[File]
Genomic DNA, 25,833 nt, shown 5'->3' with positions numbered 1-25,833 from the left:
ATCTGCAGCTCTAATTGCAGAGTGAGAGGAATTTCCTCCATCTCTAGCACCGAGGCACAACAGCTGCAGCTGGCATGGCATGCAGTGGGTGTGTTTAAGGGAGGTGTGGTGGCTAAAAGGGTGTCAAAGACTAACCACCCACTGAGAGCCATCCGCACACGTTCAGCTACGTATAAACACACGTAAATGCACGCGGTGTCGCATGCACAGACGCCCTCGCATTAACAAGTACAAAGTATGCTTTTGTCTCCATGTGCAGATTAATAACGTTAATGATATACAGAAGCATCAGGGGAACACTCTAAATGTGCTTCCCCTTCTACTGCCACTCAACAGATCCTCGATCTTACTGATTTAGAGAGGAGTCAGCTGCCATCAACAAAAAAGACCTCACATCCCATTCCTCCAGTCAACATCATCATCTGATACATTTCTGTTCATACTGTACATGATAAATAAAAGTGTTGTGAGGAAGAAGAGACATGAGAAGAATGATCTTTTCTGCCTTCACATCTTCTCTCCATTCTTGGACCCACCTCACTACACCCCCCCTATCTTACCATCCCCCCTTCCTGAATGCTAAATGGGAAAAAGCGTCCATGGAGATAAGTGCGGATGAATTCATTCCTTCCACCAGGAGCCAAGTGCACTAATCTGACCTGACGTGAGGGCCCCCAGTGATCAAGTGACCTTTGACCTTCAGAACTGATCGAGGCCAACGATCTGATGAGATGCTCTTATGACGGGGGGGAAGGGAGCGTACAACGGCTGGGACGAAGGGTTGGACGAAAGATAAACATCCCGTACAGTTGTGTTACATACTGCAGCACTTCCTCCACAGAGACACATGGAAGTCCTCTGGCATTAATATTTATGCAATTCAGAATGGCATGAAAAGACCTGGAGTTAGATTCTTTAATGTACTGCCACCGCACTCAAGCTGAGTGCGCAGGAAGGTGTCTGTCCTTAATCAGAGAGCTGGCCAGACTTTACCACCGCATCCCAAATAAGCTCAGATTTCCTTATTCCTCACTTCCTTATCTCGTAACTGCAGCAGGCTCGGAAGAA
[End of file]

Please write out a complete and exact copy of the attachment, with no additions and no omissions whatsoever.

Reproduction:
Genomic DNA, 25,833 nt, shown 5'->3' with positions numbered 1-25,833 from the left:
ATCTGCAGCTCTAATTGCAGAGTGAGAGGAATTTCCTCCATCTCTAGCACCGAGGCACAACAGCTGCAGCTGGCATGGCATGCAGTGGGTGTGTTTAAGGGAGGTGTGGTGGCTAAAAGGGTGTCAAAGACTAACCACCCACTGAGAGCCATCCGCACACGTTCAGCTACGTATAAACACACGTAAATGCACGCGGTGTCGCATGCACAGACGCCCTCGCATTAACAAGTACAAAGTATGCTTTTGTCTCCATGTGCAGATTAATAACGTTAATGATATACAGAAGCATCAGGGGAACACTCTAAATGTGCTTCCCCTTCTACTGCCACTCAACAGATCCTCGATCTTACTGATTTAGAGAGGAGTCAGCTGCCATCAACAAAAAAGACCTCACATCCCATTCCTCCAGTCAACATCATCATCTGATACATTTCTGTTCATACTGTACATGATAAATAAAAGTGTTGTGAGGAAGAAGAGACATGAGAAGAATGATCTTTTCTGCCTTCACATCTTCTCTCCATTCTTGGACCCACCTCACTACACCCCCCCTATCTTACCATCCCCCCTTCCTGAATGCTAAATGGGAAAAAGCGTCCATGGAGATAAGTGCGGATGAATTCATTCCTTCCACCAGGAGCCAAGTGCACTAATCTGACCTGACGTGAGGGCCCCCAGTGATCAAGTGACCTTTGACCTTCAGAACTGATCGAGGCCAACGATCTGATGAGATGCTCTTATGACGGGGGGGAAGGGAGCGTACAACGGCTGGGACGAAGGGTTGGACGAAAGATAAACATCCCGTACAGTTGTGTTACATACTGCAGCACTTCCTCCACAGAGACACATGGAAGTCCTCTGGCATTAATATTTATGCAATTCAGAATGGCATGAAAAGACCTGGAGTTAGATTCTTTAATGTACTGCCACCGCACTCAAGCTGAGTGCGCAGGAAGGTGTCTGTCCTTAATCAGAGAGCTGGCCAGACTTTACCACCGCATCCCAAATAAGCTCAGATTTCCTTATTCCTCACTTCCTTATCTCGTAACTGCAGCAGGCTCGGAAGAA